Scott Ostrem, 47, was taken into custody without incident a day after the shooting following a tip from the public, the Thornton Police Department said.
Police said they have yet to establish a motive for the rampage and that Ostrem had only “a minimal criminal history.”
Video broadcast from CBS affiliate KCNC-TV showed the suspect being handcuffed by police against the side of an SUV as FBI agents carrying rifles and wearing body stood by.
KCNC-TV said police SWAT team officers had ringed his last known address in suburban Adams County on Thursday morning when Ostrem drove past. He was followed by law enforcement and journalists, KCNC-TV reported, and was arrested in the nearby suburb of Westminster after a “quick pursuit.”
Police had earlier released a surveillance camera photograph of a middle-aged white man wearing a black jacket and blue jeans. They also published a photo of the red four-door Mitsubishi hatchback he was believed to be driving.
Ostrem “nonchalantly” entered the store in Thornton, about 10 miles (16 km) northeast of downtown Denver, and opened fire on shoppers and employees shortly after 6 p.m. (8 p.m. EDT) on Wednesday, police spokesman Victor Avila told reporters.
Two men were killed in the shooting and a woman who was shot was taken to a hospital where she died, according to police. No one else was wounded.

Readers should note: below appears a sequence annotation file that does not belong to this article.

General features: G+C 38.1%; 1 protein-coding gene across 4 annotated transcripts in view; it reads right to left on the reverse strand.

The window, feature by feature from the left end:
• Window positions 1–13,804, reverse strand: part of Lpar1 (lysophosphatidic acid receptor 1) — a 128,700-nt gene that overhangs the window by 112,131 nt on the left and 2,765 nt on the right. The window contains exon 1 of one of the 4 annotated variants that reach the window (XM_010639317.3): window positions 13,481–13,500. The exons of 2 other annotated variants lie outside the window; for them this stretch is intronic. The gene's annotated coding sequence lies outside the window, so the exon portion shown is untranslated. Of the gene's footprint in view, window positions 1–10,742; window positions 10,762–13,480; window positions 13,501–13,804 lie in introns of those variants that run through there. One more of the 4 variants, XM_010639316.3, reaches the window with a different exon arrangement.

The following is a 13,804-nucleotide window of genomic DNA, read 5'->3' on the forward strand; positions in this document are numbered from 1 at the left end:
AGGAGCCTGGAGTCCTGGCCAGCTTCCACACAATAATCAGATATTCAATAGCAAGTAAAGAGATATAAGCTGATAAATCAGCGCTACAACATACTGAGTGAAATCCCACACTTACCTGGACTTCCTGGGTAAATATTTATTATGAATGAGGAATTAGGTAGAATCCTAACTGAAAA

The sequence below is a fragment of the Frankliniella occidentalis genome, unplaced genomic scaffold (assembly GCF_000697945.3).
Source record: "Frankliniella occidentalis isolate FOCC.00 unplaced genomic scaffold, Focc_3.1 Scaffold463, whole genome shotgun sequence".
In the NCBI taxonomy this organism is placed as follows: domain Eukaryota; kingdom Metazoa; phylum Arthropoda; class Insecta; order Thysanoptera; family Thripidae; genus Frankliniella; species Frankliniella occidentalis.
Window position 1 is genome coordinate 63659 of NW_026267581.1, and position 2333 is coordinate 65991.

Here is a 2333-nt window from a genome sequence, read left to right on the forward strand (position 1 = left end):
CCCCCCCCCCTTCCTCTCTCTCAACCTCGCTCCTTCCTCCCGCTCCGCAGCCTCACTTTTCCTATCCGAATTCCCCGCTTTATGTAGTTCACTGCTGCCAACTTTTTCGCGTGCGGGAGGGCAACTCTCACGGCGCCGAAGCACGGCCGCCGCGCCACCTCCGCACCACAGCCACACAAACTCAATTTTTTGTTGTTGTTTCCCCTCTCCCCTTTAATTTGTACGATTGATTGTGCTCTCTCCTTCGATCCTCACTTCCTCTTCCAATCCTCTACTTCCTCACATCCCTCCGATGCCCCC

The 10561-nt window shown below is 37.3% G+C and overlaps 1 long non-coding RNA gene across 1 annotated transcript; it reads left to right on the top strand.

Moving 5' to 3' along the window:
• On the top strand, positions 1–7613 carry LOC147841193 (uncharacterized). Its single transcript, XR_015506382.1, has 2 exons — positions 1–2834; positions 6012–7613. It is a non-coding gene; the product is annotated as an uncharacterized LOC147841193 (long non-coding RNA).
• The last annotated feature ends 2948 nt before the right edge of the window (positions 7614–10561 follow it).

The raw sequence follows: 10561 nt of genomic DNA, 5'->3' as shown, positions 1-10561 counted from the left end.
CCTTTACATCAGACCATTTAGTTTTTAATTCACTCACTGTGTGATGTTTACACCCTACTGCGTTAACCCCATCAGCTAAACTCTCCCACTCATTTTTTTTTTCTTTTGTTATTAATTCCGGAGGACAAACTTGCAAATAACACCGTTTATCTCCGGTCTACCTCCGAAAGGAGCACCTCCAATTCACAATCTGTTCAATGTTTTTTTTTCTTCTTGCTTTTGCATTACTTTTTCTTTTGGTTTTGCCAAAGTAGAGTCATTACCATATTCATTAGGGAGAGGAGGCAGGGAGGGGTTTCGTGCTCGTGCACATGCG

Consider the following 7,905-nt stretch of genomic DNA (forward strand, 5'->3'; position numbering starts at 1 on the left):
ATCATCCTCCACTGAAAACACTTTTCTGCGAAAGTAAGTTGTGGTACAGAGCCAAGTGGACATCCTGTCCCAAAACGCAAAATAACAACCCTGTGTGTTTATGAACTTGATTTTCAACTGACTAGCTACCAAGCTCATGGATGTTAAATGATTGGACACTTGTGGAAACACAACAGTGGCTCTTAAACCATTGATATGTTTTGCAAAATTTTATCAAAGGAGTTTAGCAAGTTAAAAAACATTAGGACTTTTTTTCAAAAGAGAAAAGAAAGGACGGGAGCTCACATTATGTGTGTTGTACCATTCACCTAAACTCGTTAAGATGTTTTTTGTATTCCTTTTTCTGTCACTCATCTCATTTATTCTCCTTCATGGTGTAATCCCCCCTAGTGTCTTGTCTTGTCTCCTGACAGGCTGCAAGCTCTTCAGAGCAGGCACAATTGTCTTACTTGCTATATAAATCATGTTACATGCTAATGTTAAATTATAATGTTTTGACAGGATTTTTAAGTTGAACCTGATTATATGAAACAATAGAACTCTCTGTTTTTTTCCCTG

“What we have determined is that it is random as of right now,” Avila told reporters. “As witnesses stated, the person came in and just shot towards a group.”
The Walmart had been quickly surrounded by police and fire crews. Avila said there was no indication the shooting was an act of terrorism and no one had claimed responsibility.
“We can’t rule anything out,” he said.
Ostrem is due to appear on Friday morning in Adams County District Court, where he will be advised of the charges against him.
The victims were identified as Pamela Marques, 52, Carlos Moreno, 66 and Victor Vasquez, 26.
Walmart customer Aaron Stephens, 44, of Thornton told Reuters he was buying groceries at a self-checkout stand when he heard gunshots and ricocheting bullets.
“The employees started screaming and the customers started screaming” as people began to flee, he said. “I ran out, too, because I didn’t want to get shot.”
Early accounts of multiple casualties had revived painful memories for the Denver area, where a gunman killed 12 people in 2012 at a midnight screening of the Batman movie “The Dark Knight Rises” at a theatre in the suburb of Aurora. The shooter, James Holmes, is serving a dozen consecutive life sentences without the possibility of parole.
In 1999 two 12th-graders fatally shot 12 fellow students and a teacher at Columbine High School in suburban Jefferson County. The pair, Eric Harris and Dylan Klebold, then committed suicide in the campus library.